We thought we’d start a new occasional focus on quilting tips here on the Guildcrafters blog. We recently had a slew of circles we needed to applique and were looking for a faster way to prepare them. Ordinarily, many of us prepare small circles for applique by sewing a running stitch in a fabric circle’s seam allowance, insert a heat resistant template of some sort, pull up the stitching, spray or paint with starch and press the circle dry.
When it comes to preparing larger circles, all of that running stitching can get, well, a little boring. So, here’s what we did to prepare the circles for our Gelato circle quilt.
SUPPLIES: Double layer of freezer paper or heat resistant template plastic, spray starch or Mary Ellen’s Best Press, a small cup, a paint brush (a stencil brush works best), small pieces of muslin and foil to protect your ironing surface (optional).
First, use your favorite method to cut out circles — be sure you are adding 1/4″ seam allowance all around. When possible, we like to use Creative Grids circle templates and a smaller rotary cutter (28 mm works great).
Next, take all of your circles to your sewing machine. Using a longer or basting stitch length and sewing on the WRONG side of the circle, stitch a scant 1/8″ from the edge of the circle. This means you will be stitching within the 1/4″ seam allowance but DO NOT stitch 1/4″ in.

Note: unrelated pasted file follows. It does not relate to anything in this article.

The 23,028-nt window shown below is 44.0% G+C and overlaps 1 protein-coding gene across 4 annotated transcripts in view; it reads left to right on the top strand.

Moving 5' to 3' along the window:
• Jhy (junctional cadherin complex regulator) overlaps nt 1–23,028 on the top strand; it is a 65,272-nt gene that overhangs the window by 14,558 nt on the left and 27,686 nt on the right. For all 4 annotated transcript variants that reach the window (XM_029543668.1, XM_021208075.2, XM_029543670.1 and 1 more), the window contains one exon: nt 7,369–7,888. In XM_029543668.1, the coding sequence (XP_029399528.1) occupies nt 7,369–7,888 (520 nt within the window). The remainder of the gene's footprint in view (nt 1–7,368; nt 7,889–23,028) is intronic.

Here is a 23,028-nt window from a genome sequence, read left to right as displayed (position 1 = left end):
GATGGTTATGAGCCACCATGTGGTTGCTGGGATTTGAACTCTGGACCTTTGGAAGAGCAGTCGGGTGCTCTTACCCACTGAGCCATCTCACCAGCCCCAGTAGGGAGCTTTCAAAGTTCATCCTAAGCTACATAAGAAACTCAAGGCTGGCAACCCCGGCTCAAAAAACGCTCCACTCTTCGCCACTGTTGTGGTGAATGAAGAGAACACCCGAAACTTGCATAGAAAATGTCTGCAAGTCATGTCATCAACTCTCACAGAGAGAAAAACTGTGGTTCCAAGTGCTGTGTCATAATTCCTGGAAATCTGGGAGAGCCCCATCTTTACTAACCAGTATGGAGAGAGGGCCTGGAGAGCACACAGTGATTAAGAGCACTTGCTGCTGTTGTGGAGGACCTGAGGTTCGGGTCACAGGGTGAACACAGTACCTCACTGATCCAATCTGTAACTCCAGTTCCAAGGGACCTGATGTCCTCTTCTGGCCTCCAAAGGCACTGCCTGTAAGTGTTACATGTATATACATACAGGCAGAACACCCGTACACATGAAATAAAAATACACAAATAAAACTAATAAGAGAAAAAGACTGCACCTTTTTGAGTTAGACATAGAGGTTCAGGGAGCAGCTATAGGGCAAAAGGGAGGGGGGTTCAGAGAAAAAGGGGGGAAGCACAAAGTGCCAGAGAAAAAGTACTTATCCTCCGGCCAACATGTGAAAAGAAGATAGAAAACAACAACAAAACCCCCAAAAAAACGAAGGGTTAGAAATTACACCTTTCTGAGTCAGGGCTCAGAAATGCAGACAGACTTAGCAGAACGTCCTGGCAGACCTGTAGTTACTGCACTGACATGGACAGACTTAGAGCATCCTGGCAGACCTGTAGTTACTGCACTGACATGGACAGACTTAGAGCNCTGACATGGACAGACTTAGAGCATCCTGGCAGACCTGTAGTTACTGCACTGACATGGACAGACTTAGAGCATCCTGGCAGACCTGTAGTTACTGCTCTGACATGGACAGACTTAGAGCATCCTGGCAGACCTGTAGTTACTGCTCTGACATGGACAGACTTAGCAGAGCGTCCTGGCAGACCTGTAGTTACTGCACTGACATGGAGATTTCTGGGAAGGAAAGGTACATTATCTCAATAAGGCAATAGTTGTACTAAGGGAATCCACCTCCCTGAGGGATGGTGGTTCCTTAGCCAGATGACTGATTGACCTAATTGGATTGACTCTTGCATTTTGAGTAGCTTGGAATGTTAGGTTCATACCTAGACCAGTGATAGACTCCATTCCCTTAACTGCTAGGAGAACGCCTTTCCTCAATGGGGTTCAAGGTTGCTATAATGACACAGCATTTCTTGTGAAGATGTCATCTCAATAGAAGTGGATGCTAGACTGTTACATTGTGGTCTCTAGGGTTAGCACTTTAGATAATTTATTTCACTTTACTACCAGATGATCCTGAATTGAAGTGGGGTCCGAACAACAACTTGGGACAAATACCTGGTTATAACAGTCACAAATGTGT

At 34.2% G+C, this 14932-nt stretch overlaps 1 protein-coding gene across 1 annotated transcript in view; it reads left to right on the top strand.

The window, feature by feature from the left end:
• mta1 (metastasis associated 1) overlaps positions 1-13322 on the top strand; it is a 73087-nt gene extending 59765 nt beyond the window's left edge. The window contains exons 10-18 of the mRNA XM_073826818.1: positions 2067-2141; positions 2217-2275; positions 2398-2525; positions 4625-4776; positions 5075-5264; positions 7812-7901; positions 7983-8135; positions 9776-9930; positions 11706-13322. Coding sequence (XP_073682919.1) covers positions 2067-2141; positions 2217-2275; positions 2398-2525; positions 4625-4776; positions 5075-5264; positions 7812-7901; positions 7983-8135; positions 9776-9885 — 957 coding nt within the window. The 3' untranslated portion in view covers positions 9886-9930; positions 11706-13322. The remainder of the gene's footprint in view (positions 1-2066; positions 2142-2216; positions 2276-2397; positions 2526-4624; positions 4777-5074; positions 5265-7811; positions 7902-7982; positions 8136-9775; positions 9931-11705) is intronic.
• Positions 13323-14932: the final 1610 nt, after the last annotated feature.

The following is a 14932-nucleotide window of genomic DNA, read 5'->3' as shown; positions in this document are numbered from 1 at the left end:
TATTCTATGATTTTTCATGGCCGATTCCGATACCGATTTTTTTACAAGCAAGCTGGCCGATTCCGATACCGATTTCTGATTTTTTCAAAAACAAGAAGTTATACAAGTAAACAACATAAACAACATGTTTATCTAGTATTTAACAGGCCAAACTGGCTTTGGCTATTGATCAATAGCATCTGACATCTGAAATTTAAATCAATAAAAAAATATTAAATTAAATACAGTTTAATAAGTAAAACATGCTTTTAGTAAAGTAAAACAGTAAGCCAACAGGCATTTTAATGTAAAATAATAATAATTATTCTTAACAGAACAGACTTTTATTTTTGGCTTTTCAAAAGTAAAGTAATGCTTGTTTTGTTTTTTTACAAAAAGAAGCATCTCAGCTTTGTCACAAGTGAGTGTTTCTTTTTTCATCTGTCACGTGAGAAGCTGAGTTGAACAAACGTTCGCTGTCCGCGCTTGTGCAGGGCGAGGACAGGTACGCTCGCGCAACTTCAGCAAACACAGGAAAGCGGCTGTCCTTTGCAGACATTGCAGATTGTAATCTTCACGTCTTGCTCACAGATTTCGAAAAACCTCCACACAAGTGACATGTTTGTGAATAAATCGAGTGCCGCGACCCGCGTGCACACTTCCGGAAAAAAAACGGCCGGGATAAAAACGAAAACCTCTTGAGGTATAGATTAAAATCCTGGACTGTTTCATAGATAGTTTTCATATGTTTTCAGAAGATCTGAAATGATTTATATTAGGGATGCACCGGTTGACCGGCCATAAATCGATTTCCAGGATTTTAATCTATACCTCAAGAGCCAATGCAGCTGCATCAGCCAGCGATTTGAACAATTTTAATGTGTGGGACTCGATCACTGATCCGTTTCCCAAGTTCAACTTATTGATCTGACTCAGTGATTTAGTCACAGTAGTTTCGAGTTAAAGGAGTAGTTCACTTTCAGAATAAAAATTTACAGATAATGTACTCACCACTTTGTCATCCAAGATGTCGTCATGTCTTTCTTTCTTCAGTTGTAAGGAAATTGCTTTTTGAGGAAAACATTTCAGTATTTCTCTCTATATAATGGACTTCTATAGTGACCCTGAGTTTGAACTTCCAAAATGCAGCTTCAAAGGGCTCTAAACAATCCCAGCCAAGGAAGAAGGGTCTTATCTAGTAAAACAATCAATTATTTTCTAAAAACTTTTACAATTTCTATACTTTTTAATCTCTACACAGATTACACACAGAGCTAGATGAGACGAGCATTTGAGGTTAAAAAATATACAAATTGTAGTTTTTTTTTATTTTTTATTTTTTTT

As you sew, the circles should begin to “cup” like so:
Next, cut a circle to your FINISHED SIZE out of heat resistant template plastic (as an alternative, you can use a double layer of freezer paper, but you will need to adhere that to the wrong side of your fabric BEFORE stitching around the circle). Insert the heat resistant template into a circle “cup.” DO NOT loosen your stitching. If you need to, loosen only a little bit of the stitching right at the beginning or ending of your stitching — but only just enough to allow you to insert the circle template.
Take the circle to your ironing surface. Spray a small amount of starch or Mary Ellen’s Best Press into a small cup. A small stencil brush works best for painting the liquid on the seam allowance — the bristles are short and strong and really help to turn the seam allowance up over the template’s edge. Now you’ll paint the seam allowance with starch, drying it with an iron set to a medium heat (so as not to buckle the heat resistant template plastic), paint a little more seam allowance and so on until you’ve worked your way around the entire circle.
You can then easily slip the template plastic or freezer paper out of the pressed circle.
Keep going until you have a pile of prepped circles:
Clip the beginning and ending threads and you have a pile of circles ready for either machine or hand applique!
We hope this tip helps you master a circle quilt project!